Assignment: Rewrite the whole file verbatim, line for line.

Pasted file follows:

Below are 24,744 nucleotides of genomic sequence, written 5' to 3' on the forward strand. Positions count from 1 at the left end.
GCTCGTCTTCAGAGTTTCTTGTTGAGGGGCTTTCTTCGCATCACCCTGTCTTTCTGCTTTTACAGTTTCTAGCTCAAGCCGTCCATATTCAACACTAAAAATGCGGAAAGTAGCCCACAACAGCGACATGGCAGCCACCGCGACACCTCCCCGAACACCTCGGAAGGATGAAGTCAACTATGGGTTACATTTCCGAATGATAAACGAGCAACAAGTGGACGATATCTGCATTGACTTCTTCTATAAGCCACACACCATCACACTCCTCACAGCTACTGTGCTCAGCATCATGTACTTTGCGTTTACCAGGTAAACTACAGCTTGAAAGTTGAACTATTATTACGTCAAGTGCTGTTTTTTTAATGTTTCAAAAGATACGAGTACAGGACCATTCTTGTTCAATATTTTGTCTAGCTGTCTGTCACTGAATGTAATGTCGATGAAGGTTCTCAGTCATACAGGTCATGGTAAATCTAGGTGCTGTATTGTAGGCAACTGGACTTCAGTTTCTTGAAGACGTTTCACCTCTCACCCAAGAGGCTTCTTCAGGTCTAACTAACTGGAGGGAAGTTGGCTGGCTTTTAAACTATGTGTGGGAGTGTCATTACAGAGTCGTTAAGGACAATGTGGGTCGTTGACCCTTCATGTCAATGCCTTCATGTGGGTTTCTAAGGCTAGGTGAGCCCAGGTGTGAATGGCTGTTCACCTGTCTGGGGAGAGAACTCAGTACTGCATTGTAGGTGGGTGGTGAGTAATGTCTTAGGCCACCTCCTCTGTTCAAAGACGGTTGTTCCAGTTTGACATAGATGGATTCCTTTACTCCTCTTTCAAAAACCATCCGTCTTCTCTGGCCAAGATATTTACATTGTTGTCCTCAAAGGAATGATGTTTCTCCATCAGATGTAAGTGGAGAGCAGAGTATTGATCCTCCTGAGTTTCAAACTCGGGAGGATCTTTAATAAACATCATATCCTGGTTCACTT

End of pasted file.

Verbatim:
Below are 24,744 nucleotides of genomic sequence, written 5' to 3' on the forward strand. Positions count from 1 at the left end.
GCTCGTCTTCAGAGTTTCTTGTTGAGGGGCTTTCTTCGCATCACCCTGTCTTTCTGCTTTTACAGTTTCTAGCTCAAGCCGTCCATATTCAACACTAAAAATGCGGAAAGTAGCCCACAACAGCGACATGGCAGCCACCGCGACACCTCCCCGAACACCTCGGAAGGATGAAGTCAACTATGGGTTACATTTCCGAATGATAAACGAGCAACAAGTGGACGATATCTGCATTGACTTCTTCTATAAGCCACACACCATCACACTCCTCACAGCTACTGTGCTCAGCATCATGTACTTTGCGTTTACCAGGTAAACTACAGCTTGAAAGTTGAACTATTATTACGTCAAGTGCTGTTTTTTTAATGTTTCAAAAGATACGAGTACAGGACCATTCTTGTTCAATATTTTGTCTAGCTGTCTGTCACTGAATGTAATGTCGATGAAGGTTCTCAGTCATACAGGTCATGGTAAATCTAGGTGCTGTATTGTAGGCAACTGGACTTCAGTTTCTTGAAGACGTTTCACCTCTCACCCAAGAGGCTTCTTCAGGTCTAACTAACTGGAGGGAAGTTGGCTGGCTTTTAAACTATGTGTGGGAGTGTCATTACAGAGTCGTTAAGGACAATGTGGGTCGTTGACCCTTCATGTCAATGCCTTCATGTGGGTTTCTAAGGCTAGGTGAGCCCAGGTGTGAATGGCTGTTCACCTGTCTGGGGAGAGAACTCAGTACTGCATTGTAGGTGGGTGGTGAGTAATGTCTTAGGCCACCTCCTCTGTTCAAAGACGGTTGTTCCAGTTTGACATAGATGGATTCCTTTACTCCTCTTTCAAAAACCATCCGTCTTCTCTGGCCAAGATATTTACATTGTTGTCCTCAAAGGAATGATGTTTCTCCATCAGATGTAAGTGGAGAGCAGAGTATTGATCCTCCTGAGTTTCAAACTCGGGAGGATCTTTAATAAACATCATATCCTGGTTCACTT